Decorative glass ceiling, Castle Hotel, Porto

Castle of Dreams, Santa Catarina Castle Hotel, Porto

“Are you doing anything special for Mike’s birthday?” asked a friend.

“Staying in a castle in Porto,” I replied, unable to completely wipe the smug grin off my face. Well it sounds good, doesn’t it? I’ve always wanted to live in a castle, even just for a couple of days. So when Castelo Santa Catarina Hotel (St. Catherine’s Castle Hotel) popped up in my search for a hotel in Porto, I couldn’t resist.

Santa Catarina Castle Hotel, Porto
Santa Catarina Castle Hotel, Porto, from the back

Okay, so this castle has never been home to royalty but it has got turrets and was built to impress. On returning to his home town of Porto from years of military service in Brazil, Commander António Pimento da Fonseca spared no expense in creating the house of his dreams. Sadly, not all his dreams came true; after his first wife died, his daughter and new wife didn’t get along and when he died the place was left to slowly decay.

When the current owner’s father saw the place, he had big dreams too. He envisioned a luxury hotel but before he could buy it, the 1974 revolution put a spanner in the works. By the time he was finally able to buy the property and set about converting it, the government had become keen to protect Portugal’s patrimony and heritage and slapped a preservation order on the building.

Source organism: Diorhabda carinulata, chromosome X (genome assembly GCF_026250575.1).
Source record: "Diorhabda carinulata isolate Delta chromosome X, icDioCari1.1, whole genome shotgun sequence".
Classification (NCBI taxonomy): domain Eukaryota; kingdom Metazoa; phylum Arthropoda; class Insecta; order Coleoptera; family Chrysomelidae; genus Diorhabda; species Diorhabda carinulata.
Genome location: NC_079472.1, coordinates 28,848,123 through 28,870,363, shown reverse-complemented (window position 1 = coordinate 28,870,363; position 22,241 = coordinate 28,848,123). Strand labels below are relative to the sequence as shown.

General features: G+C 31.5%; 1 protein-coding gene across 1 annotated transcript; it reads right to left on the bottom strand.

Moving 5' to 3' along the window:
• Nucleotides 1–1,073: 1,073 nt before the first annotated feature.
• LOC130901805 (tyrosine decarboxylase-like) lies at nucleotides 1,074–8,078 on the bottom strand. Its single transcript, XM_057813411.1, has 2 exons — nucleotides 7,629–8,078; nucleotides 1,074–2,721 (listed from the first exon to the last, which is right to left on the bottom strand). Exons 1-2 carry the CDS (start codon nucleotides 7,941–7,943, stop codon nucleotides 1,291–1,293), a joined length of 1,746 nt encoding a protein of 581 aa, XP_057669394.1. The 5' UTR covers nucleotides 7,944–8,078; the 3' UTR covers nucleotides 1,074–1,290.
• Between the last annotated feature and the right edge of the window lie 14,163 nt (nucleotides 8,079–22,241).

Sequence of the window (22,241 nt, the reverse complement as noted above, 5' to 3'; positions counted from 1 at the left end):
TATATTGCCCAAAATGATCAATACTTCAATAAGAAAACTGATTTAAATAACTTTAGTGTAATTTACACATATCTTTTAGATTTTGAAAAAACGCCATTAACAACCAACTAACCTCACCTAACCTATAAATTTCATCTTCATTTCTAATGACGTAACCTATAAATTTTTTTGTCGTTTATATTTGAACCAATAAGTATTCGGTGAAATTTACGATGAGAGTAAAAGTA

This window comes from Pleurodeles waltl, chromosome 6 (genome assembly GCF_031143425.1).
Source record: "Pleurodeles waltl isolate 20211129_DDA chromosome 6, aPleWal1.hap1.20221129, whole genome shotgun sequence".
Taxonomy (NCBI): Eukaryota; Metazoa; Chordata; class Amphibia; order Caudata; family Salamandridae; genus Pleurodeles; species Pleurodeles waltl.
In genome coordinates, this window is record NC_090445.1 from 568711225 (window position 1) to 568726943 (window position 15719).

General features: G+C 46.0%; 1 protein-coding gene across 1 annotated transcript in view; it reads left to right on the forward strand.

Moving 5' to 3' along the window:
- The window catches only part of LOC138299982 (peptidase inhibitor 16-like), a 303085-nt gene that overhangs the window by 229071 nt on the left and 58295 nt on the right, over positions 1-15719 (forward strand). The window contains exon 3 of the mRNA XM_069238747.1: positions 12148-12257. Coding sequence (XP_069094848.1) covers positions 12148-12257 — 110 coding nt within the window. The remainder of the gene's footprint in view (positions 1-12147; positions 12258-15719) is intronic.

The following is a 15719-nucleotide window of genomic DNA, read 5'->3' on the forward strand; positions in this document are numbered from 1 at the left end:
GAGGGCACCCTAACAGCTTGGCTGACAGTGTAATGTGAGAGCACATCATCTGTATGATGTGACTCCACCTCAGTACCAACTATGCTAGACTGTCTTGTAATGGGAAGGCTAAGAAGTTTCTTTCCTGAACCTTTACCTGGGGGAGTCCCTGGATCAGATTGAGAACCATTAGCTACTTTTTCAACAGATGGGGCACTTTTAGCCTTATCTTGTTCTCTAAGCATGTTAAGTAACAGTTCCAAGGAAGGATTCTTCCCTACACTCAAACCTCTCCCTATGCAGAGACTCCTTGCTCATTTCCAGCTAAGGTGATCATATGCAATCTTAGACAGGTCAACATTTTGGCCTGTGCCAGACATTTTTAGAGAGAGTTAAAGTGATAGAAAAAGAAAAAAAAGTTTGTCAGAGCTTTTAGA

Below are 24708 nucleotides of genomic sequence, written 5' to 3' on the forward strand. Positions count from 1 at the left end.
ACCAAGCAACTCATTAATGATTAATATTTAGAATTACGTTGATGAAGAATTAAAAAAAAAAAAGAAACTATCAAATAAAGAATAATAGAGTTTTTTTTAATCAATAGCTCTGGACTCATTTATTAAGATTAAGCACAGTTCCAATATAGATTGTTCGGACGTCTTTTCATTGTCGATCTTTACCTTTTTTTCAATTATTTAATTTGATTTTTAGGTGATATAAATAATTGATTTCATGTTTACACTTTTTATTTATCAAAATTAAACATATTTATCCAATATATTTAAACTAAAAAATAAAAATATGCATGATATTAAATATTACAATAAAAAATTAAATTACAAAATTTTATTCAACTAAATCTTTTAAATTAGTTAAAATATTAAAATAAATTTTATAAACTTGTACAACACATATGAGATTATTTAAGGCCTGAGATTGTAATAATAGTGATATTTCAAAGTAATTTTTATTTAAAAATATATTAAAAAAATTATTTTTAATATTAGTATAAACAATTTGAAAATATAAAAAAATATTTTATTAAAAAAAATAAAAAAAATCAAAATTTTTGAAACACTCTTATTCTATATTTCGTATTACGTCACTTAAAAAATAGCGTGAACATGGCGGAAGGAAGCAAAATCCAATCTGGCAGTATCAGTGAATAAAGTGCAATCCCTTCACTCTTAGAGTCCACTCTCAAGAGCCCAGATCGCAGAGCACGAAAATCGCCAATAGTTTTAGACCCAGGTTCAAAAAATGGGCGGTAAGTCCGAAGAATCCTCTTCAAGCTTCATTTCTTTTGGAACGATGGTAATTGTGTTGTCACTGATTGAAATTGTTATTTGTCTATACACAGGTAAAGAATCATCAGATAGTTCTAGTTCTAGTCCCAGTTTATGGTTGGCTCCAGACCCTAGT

In hotel terms, this translates as no lifts, which, with the steep narrow staircases means it’s impossible to get a five star rating. A disappointment for the owner, perhaps, but fortunate for me because it means that room rates are within my price range.

Thankfully, guests aren’t expected to strain themselves; the receptionist takes charge of heaving our luggage up the several flights of internal stairs to our room. We follow him along the narrow, wood panelled corridors until they open onto a wider, brighter space with painted azulejos (tiles) between the bedroom doors.

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Closing the double doors behind us, we take time to admire the hand painted period furniture and the views over the gardens and the city. We’re both happy to be indulging my castle fantasy; this place is a like a present waiting to be unwrapped.

Excited to discover more, we set out to explore the rest of the building only to get shooed out of the beautiful glass-ceilinged dining room corridor by the cleaners. We have to wait until breakfast the following day for authorized access but the inlaid furniture and decorations are worth waiting for.